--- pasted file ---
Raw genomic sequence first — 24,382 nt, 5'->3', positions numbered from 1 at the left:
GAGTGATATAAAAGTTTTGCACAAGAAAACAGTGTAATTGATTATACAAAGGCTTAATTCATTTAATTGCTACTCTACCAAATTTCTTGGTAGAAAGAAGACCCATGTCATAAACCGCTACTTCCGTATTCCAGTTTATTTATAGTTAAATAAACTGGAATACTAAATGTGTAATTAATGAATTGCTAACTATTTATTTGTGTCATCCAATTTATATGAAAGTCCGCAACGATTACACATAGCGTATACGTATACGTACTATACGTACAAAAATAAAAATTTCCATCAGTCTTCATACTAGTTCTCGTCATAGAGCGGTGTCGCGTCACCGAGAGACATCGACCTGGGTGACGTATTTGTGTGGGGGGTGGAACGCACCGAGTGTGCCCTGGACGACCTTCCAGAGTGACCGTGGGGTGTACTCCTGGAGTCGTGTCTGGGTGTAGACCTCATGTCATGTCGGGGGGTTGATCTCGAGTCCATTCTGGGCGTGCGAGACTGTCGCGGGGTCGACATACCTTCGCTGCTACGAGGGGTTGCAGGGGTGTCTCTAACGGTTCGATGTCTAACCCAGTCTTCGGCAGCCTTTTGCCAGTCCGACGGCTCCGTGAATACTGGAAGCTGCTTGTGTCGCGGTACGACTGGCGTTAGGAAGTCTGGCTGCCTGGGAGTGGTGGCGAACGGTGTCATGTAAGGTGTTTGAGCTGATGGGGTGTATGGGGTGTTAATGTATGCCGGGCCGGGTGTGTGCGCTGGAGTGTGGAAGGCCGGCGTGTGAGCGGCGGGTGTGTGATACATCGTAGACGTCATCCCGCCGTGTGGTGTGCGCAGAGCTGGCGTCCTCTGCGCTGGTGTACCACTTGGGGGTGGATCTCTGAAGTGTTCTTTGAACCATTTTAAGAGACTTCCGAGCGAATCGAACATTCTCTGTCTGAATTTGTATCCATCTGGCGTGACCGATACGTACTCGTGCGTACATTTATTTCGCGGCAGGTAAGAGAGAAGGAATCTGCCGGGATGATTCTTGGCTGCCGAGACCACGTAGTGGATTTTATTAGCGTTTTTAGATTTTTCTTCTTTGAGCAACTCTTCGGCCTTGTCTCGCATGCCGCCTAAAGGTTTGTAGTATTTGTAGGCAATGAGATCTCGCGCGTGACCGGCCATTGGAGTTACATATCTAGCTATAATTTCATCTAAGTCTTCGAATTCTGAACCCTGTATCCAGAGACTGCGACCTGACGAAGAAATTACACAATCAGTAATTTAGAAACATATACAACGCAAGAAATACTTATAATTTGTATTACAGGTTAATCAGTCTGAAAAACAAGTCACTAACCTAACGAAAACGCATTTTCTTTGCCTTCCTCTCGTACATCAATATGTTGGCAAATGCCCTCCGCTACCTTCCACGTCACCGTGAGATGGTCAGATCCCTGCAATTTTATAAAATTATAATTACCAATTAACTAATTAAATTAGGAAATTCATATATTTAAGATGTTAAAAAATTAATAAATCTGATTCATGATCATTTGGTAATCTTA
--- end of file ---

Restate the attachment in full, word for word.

Raw genomic sequence first — 24,382 nt, 5'->3', positions numbered from 1 at the left:
GAGTGATATAAAAGTTTTGCACAAGAAAACAGTGTAATTGATTATACAAAGGCTTAATTCATTTAATTGCTACTCTACCAAATTTCTTGGTAGAAAGAAGACCCATGTCATAAACCGCTACTTCCGTATTCCAGTTTATTTATAGTTAAATAAACTGGAATACTAAATGTGTAATTAATGAATTGCTAACTATTTATTTGTGTCATCCAATTTATATGAAAGTCCGCAACGATTACACATAGCGTATACGTATACGTACTATACGTACAAAAATAAAAATTTCCATCAGTCTTCATACTAGTTCTCGTCATAGAGCGGTGTCGCGTCACCGAGAGACATCGACCTGGGTGACGTATTTGTGTGGGGGGTGGAACGCACCGAGTGTGCCCTGGACGACCTTCCAGAGTGACCGTGGGGTGTACTCCTGGAGTCGTGTCTGGGTGTAGACCTCATGTCATGTCGGGGGGTTGATCTCGAGTCCATTCTGGGCGTGCGAGACTGTCGCGGGGTCGACATACCTTCGCTGCTACGAGGGGTTGCAGGGGTGTCTCTAACGGTTCGATGTCTAACCCAGTCTTCGGCAGCCTTTTGCCAGTCCGACGGCTCCGTGAATACTGGAAGCTGCTTGTGTCGCGGTACGACTGGCGTTAGGAAGTCTGGCTGCCTGGGAGTGGTGGCGAACGGTGTCATGTAAGGTGTTTGAGCTGATGGGGTGTATGGGGTGTTAATGTATGCCGGGCCGGGTGTGTGCGCTGGAGTGTGGAAGGCCGGCGTGTGAGCGGCGGGTGTGTGATACATCGTAGACGTCATCCCGCCGTGTGGTGTGCGCAGAGCTGGCGTCCTCTGCGCTGGTGTACCACTTGGGGGTGGATCTCTGAAGTGTTCTTTGAACCATTTTAAGAGACTTCCGAGCGAATCGAACATTCTCTGTCTGAATTTGTATCCATCTGGCGTGACCGATACGTACTCGTGCGTACATTTATTTCGCGGCAGGTAAGAGAGAAGGAATCTGCCGGGATGATTCTTGGCTGCCGAGACCACGTAGTGGATTTTATTAGCGTTTTTAGATTTTTCTTCTTTGAGCAACTCTTCGGCCTTGTCTCGCATGCCGCCTAAAGGTTTGTAGTATTTGTAGGCAATGAGATCTCGCGCGTGACCGGCCATTGGAGTTACATATCTAGCTATAATTTCATCTAAGTCTTCGAATTCTGAACCCTGTATCCAGAGACTGCGACCTGACGAAGAAATTACACAATCAGTAATTTAGAAACATATACAACGCAAGAAATACTTATAATTTGTATTACAGGTTAATCAGTCTGAAAAACAAGTCACTAACCTAACGAAAACGCATTTTCTTTGCCTTCCTCTCGTACATCAATATGTTGGCAAATGCCCTCCGCTACCTTCCACGTCACCGTGAGATGGTCAGATCCCTGCAATTTTATAAAATTATAATTACCAATTAACTAATTAAATTAGGAAATTCATATATTTAAGATGTTAAAAAATTAATAAATCTGATTCATGATCATTTGGTAATCTTA